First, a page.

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Eric Martin Translates & Sings “Inori” in Commemoration of Sadako Sasaki

Sadako Sasaki lived in Hiroshima and was just two years old when the city was destroyed by the atom bomb on August 6th 1945. She survived the bombing, but nine years later she contracted leukemia, caused by exposure to radiation from the atom bomb.

While in hospital she started folded paper cranes after hearing an old folk tale that promises that a wish shall be granted to those who fold a thousand paper cranes. It is said that Sadako folded over a thousand cranes, but she succumbed to the disease and died at the age of twelve.

Some years later, Sadako’s nephew, Yuji Sasaki (born 1970) wrote a song, titled Inori (Prayer), to commemorate his aunt. It became a big hit in Japan in 2010 and Yuji sang the song at the commemorations of the atomic bombing of Hiroshima in 2010, as you can see in the video, below.

Yuji explains that when he was a child living in Fukuoka he didn’t feel that the story of Sadako and the atom bombing had anything to do with him. However, his attitude changed when he moved to Tokyo his father, Sadako’s elder brother, visited and gave a lecture at a high school about Sadako. He was challenged by some of the high school students and teachers to compose a song about Sadako as he shared her DNA. That insight helped him to feel closer to Sadako, and he accepted the challenge and wrote the song. He explains,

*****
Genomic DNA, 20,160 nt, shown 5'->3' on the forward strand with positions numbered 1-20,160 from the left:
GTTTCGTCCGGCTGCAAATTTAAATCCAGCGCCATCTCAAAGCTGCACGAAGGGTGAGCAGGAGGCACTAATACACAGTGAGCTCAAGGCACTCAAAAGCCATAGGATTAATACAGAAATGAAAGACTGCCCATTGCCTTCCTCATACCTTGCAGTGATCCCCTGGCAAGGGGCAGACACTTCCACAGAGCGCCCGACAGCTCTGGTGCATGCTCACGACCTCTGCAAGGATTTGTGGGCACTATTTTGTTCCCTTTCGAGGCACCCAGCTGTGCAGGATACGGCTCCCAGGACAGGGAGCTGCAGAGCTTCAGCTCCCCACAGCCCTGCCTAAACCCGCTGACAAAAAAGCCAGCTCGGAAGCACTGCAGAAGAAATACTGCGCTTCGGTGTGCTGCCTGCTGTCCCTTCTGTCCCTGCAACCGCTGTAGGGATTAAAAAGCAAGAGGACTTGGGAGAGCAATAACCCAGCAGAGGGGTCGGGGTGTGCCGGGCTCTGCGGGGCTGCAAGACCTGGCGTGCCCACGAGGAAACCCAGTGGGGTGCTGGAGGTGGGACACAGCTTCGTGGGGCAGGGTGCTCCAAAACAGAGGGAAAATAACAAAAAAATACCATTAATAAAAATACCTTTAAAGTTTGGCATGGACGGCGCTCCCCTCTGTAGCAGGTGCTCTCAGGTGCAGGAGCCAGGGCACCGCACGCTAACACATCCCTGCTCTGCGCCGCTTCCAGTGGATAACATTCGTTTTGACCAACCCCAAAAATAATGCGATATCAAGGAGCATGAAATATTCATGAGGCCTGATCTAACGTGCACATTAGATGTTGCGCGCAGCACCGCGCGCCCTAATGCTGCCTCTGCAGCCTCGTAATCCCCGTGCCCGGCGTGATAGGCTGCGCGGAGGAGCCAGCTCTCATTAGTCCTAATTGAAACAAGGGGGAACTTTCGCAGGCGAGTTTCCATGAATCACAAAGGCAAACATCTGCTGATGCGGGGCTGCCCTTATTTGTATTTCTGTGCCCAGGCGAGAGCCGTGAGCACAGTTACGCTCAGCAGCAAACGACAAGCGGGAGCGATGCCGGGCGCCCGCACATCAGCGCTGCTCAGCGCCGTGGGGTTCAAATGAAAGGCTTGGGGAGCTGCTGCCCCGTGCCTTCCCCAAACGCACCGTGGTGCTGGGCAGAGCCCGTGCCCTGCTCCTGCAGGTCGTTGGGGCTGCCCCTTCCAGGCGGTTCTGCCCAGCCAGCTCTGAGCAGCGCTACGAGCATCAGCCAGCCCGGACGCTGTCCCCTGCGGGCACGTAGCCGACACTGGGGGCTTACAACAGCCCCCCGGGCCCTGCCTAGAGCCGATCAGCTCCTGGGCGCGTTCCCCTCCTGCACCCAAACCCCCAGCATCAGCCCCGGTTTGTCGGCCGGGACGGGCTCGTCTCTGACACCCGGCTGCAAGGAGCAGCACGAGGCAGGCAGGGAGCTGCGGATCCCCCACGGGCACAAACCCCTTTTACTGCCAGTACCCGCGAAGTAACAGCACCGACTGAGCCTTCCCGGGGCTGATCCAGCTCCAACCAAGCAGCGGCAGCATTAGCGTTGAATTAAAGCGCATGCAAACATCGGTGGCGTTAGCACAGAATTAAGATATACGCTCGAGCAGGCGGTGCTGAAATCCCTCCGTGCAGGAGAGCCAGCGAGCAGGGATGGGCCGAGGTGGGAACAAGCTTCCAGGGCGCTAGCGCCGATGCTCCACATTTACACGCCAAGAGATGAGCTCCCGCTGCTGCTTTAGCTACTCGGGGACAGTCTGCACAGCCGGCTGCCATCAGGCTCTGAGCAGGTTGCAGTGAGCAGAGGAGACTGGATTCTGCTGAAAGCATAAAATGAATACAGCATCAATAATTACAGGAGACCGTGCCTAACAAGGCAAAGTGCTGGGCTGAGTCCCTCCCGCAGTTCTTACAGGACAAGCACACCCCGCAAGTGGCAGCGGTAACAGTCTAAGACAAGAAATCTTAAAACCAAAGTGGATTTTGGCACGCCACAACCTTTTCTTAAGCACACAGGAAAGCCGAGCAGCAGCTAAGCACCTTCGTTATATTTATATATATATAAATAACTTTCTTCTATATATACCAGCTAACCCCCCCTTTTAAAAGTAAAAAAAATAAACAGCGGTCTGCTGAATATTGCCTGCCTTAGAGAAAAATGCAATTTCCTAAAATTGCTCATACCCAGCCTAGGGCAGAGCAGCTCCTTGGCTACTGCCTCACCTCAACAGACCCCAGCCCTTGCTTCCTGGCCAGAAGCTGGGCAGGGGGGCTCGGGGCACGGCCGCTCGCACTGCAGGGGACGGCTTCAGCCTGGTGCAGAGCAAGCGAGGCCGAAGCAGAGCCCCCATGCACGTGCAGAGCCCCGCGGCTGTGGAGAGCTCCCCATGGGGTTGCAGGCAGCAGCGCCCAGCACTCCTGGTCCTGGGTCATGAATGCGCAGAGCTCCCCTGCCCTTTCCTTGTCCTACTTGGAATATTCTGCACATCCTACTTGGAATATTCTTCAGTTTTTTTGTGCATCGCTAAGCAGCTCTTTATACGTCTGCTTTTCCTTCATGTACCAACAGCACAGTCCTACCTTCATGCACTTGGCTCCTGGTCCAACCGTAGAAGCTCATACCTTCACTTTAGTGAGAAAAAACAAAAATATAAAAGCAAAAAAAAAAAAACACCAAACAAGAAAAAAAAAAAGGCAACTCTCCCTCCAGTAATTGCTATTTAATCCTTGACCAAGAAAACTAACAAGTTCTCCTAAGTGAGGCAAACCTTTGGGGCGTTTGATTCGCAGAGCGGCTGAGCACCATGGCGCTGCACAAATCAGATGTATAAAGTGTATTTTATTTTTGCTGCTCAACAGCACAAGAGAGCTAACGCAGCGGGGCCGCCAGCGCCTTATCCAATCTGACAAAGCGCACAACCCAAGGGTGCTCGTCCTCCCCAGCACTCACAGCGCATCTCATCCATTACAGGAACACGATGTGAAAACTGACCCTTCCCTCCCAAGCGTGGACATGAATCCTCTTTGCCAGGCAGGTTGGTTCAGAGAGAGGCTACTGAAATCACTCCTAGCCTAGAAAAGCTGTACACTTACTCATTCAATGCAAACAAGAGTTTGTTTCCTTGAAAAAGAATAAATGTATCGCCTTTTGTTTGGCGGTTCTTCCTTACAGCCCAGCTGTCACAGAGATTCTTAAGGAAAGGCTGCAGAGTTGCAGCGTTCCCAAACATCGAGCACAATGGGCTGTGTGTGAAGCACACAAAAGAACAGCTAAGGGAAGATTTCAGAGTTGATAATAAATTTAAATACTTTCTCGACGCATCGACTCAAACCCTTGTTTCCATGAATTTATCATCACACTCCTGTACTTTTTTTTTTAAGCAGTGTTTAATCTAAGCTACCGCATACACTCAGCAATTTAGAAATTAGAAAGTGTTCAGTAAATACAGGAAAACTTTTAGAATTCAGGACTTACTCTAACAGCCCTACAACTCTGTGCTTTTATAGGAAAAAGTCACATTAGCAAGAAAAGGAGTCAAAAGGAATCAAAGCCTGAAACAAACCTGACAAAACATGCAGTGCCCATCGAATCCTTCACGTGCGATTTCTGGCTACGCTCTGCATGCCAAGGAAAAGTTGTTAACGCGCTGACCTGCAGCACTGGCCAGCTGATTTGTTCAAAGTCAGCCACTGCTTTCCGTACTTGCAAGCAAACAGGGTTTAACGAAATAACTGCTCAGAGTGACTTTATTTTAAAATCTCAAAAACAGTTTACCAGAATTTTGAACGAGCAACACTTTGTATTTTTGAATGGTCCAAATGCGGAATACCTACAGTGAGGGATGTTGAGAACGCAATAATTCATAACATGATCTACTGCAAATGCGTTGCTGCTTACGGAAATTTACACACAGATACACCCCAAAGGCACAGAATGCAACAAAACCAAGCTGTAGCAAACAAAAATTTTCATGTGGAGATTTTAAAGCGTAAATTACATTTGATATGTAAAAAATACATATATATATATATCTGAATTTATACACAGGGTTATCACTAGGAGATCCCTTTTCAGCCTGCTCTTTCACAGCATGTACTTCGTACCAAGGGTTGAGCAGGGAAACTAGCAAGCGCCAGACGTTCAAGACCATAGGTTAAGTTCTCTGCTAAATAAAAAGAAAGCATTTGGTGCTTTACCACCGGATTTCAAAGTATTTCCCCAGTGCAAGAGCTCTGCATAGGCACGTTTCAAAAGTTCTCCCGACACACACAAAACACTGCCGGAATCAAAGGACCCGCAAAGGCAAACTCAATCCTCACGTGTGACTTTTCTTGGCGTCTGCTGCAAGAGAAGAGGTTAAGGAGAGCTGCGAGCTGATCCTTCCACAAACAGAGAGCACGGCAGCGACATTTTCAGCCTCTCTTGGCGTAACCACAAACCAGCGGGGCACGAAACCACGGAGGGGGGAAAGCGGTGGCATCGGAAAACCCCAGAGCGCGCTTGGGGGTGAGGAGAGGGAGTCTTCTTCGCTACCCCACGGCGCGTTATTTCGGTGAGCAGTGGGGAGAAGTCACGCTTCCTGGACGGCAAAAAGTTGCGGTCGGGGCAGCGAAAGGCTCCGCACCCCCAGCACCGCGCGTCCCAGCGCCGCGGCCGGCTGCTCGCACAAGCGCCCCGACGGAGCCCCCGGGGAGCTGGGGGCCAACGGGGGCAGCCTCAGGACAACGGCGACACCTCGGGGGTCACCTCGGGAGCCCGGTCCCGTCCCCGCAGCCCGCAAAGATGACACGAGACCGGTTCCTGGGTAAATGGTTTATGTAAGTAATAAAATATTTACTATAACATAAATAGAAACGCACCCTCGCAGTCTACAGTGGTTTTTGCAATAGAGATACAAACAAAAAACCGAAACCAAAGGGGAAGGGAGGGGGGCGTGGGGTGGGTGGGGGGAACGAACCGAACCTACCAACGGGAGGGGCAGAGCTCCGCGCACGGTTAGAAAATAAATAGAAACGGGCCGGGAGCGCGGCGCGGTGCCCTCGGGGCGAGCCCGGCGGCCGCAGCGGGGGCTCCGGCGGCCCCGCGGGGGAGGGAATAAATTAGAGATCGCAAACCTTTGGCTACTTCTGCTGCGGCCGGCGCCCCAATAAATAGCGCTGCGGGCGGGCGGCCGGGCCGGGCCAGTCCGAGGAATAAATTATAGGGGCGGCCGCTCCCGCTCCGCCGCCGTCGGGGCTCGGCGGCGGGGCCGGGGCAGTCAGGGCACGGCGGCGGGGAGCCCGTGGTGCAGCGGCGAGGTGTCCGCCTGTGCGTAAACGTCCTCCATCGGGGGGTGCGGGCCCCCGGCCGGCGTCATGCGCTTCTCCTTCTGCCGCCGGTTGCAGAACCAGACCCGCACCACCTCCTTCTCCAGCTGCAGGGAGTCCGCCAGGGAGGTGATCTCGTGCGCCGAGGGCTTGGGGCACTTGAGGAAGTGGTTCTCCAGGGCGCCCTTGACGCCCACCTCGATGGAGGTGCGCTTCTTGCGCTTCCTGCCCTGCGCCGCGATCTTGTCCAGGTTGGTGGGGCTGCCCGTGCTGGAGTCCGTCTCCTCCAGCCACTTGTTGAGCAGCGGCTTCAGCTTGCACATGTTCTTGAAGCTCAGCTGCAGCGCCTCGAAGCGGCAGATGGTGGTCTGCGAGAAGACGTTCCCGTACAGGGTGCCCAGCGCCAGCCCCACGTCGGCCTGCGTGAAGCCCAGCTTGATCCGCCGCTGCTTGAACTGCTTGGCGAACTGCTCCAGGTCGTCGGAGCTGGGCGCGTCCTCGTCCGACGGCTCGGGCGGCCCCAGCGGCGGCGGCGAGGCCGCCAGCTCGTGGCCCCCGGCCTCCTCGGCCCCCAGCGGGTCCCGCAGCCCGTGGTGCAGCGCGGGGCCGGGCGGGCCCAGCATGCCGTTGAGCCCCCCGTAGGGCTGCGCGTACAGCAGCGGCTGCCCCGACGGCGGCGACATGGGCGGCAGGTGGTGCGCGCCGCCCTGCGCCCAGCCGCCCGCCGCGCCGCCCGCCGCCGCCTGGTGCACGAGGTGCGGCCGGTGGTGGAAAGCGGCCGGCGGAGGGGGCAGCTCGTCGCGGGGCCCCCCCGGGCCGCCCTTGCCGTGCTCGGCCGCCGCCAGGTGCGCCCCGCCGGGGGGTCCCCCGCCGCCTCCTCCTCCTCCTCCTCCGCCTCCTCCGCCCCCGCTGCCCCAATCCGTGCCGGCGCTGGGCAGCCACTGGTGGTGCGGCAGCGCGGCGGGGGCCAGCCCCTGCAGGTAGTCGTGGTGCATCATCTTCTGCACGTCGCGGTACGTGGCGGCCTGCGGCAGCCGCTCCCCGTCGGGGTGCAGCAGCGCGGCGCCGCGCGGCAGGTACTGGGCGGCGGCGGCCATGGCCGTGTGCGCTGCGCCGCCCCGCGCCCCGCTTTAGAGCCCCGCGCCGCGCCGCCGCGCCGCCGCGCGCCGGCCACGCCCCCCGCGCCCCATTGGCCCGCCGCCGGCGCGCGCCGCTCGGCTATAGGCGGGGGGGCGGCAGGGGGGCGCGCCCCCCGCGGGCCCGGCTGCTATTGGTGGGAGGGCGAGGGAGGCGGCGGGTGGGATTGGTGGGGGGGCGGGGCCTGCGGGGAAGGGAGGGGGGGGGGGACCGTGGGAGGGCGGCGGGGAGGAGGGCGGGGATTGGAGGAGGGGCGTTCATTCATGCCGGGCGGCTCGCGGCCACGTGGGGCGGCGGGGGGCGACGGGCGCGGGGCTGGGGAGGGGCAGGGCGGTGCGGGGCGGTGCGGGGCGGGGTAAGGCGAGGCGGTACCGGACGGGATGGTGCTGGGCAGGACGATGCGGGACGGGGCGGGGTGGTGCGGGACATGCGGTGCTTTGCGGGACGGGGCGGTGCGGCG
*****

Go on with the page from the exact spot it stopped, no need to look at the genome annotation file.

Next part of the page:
Despite facing death, Sadako always showed a brave smile to her family. I tried putting myself in her place to compose the lyrics.

Source: Hiroshima Peace Media

Inori Translated Into English & Sung by Eric Martin

Yuji Sasaki’s song was translated and performed by Eric Martin,  who fronts the hard rock/glam metal band Mr Big.


Inori (Prayer)

lyrics by

Eric Martin

Though she knew the end was near still she never gave up hope

In the power that she believed from the old stories told

Of a thousand paper cranes that were folded every day

They would give her wings to fly and live for ever more

All her family gather round, and held her tenderly

And took away the fear, for a while she was free

And secretly she cried to god above

To keep her safe at home where she belongs in the arms of love

Say a prayer, say a prayer save the souls that have gone

A memory, a memory lives on in everyone

Inori, inori, inori, for peace on earth

In the eyes of every child we find salvation


As she folded the colorful cranes tears start to fall

And she struggled deep inside to make sense of it all

When it seems like all is lost, dreams could come true

And that after every storm there’s a light that’s shining through

One courageous little girl calling out to us

So no one will forget all the innocent

There are lessons we can learn that she left behind

About a hopeful message she gave to the world to make a better place and time

Say a prayer, say a prayer for the souls that have gone